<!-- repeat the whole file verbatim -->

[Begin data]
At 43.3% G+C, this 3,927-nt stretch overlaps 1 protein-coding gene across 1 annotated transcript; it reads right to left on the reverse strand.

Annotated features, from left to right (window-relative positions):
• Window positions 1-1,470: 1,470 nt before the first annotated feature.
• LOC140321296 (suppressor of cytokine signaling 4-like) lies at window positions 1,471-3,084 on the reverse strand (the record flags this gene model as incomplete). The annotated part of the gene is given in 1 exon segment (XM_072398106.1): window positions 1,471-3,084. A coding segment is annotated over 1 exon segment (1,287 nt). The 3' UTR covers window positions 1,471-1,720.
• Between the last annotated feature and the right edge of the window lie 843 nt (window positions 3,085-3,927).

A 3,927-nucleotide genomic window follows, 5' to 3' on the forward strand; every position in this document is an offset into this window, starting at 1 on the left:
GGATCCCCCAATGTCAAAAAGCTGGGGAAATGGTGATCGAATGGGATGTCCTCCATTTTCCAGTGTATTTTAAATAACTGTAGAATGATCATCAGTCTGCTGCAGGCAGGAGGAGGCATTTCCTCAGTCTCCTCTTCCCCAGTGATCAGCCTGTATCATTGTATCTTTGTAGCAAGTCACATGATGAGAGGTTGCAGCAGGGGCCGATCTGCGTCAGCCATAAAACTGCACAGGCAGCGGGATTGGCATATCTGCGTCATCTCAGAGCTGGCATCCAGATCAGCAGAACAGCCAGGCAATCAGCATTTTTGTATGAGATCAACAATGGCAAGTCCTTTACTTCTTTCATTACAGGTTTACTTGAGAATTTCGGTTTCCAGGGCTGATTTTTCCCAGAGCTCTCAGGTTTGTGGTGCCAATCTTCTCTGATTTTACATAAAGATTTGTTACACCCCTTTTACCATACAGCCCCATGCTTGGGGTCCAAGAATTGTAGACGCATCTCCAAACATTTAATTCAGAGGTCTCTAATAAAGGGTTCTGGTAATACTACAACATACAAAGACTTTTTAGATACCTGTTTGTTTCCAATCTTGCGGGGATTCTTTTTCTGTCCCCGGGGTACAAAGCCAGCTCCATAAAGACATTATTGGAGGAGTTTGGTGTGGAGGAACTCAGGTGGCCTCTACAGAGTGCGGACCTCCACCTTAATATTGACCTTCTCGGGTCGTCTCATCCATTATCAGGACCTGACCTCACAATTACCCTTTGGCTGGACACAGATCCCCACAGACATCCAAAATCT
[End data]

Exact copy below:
At 43.3% G+C, this 3,927-nt stretch overlaps 1 protein-coding gene across 1 annotated transcript; it reads right to left on the reverse strand.

Annotated features, from left to right (window-relative positions):
• Window positions 1-1,470: 1,470 nt before the first annotated feature.
• LOC140321296 (suppressor of cytokine signaling 4-like) lies at window positions 1,471-3,084 on the reverse strand (the record flags this gene model as incomplete). The annotated part of the gene is given in 1 exon segment (XM_072398106.1): window positions 1,471-3,084. A coding segment is annotated over 1 exon segment (1,287 nt). The 3' UTR covers window positions 1,471-1,720.
• Between the last annotated feature and the right edge of the window lie 843 nt (window positions 3,085-3,927).

A 3,927-nucleotide genomic window follows, 5' to 3' on the forward strand; every position in this document is an offset into this window, starting at 1 on the left:
GGATCCCCCAATGTCAAAAAGCTGGGGAAATGGTGATCGAATGGGATGTCCTCCATTTTCCAGTGTATTTTAAATAACTGTAGAATGATCATCAGTCTGCTGCAGGCAGGAGGAGGCATTTCCTCAGTCTCCTCTTCCCCAGTGATCAGCCTGTATCATTGTATCTTTGTAGCAAGTCACATGATGAGAGGTTGCAGCAGGGGCCGATCTGCGTCAGCCATAAAACTGCACAGGCAGCGGGATTGGCATATCTGCGTCATCTCAGAGCTGGCATCCAGATCAGCAGAACAGCCAGGCAATCAGCATTTTTGTATGAGATCAACAATGGCAAGTCCTTTACTTCTTTCATTACAGGTTTACTTGAGAATTTCGGTTTCCAGGGCTGATTTTTCCCAGAGCTCTCAGGTTTGTGGTGCCAATCTTCTCTGATTTTACATAAAGATTTGTTACACCCCTTTTACCATACAGCCCCATGCTTGGGGTCCAAGAATTGTAGACGCATCTCCAAACATTTAATTCAGAGGTCTCTAATAAAGGGTTCTGGTAATACTACAACATACAAAGACTTTTTAGATACCTGTTTGTTTCCAATCTTGCGGGGATTCTTTTTCTGTCCCCGGGGTACAAAGCCAGCTCCATAAAGACATTATTGGAGGAGTTTGGTGTGGAGGAACTCAGGTGGCCTCTACAGAGTGCGGACCTCCACCTTAATATTGACCTTCTCGGGTCGTCTCATCCATTATCAGGACCTGACCTCACAATTACCCTTTGGCTGGACACAGATCCCCACAGACATCCAAAATCT